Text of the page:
The Immigrant Entrepreneurship project was the focus of two panels at the Society of German-American Studies’ 38th Annual Symposium, held in Milwaukee on April 10–12, 2014. The first panel, chaired by Uwe Spiekermann of the German Historical Institute, included a contribution from Walter Kamphoefner of Texas A&M University, “The German Component to American Industrialization,” adapted from his contextual essay for Volume II of the project, which examined how knowledge and skills transfer from Germany shaped the business sectors in which German-American entrepreneurs were active in the mid-nineteenth century United States. The second presentation was an overview of “German-Jewish Financiers and American Economic Development, 1865–1945,” by Atiba Pertilla of the German Historical Institute, a synthesis of material from several biographical articles, including pieces on Joseph Seligman, Jacob Schiff, and Marcus Goldman, that followed the business activities of their successor firms into the Great Depression years and World War II. Finally, the paper “Keeping It in the Family: The Schoellkopfs and Serial Entrepreneurship across Generations” by Benjamin Schwantes, also of the German Historical Institute, examined the career of Buffalo entrepreneur Jacob Frederick Schoellkopf, who founded and oversaw, with his descendants, a wide variety of businesses in fields as varied as flour milling, dye manufacturing, and hydroelectric power.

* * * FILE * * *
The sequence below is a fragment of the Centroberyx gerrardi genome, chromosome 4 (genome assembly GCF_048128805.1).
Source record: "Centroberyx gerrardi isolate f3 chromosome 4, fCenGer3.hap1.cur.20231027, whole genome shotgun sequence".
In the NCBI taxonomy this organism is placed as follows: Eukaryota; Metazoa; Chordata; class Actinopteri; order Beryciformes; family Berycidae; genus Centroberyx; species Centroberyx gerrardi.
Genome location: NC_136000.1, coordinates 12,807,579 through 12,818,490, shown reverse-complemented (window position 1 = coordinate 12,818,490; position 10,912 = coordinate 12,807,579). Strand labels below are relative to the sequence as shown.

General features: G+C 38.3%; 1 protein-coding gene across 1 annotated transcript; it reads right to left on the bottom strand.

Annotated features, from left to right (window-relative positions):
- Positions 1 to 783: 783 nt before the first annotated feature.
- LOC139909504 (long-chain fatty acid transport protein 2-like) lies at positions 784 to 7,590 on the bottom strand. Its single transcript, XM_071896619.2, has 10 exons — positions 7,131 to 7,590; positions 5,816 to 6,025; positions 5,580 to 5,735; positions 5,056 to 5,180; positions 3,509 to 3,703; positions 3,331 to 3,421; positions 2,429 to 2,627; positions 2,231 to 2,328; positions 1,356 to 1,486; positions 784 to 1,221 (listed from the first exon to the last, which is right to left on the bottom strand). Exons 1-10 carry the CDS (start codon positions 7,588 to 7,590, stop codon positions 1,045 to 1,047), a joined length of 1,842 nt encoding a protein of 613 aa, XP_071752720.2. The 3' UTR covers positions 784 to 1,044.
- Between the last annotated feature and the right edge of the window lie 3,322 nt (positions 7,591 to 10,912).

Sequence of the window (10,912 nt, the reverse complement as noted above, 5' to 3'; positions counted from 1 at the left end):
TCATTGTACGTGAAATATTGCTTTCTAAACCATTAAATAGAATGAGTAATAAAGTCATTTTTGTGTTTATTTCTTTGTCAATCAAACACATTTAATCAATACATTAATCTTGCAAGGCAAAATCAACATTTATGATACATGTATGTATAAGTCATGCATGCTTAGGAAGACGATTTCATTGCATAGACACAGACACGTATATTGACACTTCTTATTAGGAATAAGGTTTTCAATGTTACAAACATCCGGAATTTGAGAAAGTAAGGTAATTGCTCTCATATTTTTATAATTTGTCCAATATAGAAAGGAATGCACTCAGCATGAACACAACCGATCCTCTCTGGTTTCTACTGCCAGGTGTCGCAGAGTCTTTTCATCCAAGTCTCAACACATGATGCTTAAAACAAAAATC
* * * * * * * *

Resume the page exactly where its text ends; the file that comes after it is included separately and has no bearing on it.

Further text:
The second panel, chaired by the GHI’s Benjamin Schwantes, included three speakers who focused on different aspects of German immigrant entrepreneurship in the nineteenth and twentieth centuries. Todd Barnett of the University of Missouri-Columbia discussed St. Louis businessmen Eberhard Anheuser and Adolphus Busch, explaining how Anheuser initially acquired St. Louis’s Bavarian Brewery to settle a debt and was then forced to turn to brewery supplier Augustus Busch for help, initiating the creation of their famous partnership. The second speaker, Paul Fessler from Dordt College in Iowa, focused on entrepreneur August Schell and discussed how he built a multi-generational brewing enterprise in rural New Ulm, Minnesota, during the second half of the nineteenth century through connections with the local American Turner society. The final paper by Randall Donaldson of Loyola University in Baltimore, Maryland, traced the business lifecycle of Potthast Bros. Furniture, a firm founded in the late nineteenth century that focused primarily on building reproductions of period furniture and was later shut down in the mid-1970s in the face of rising costs, declining sales, and scarcity of skilled craftsmen. Each presentation was followed by a lively discussion session in which the audience posed many interesting questions to the two groups of panelists.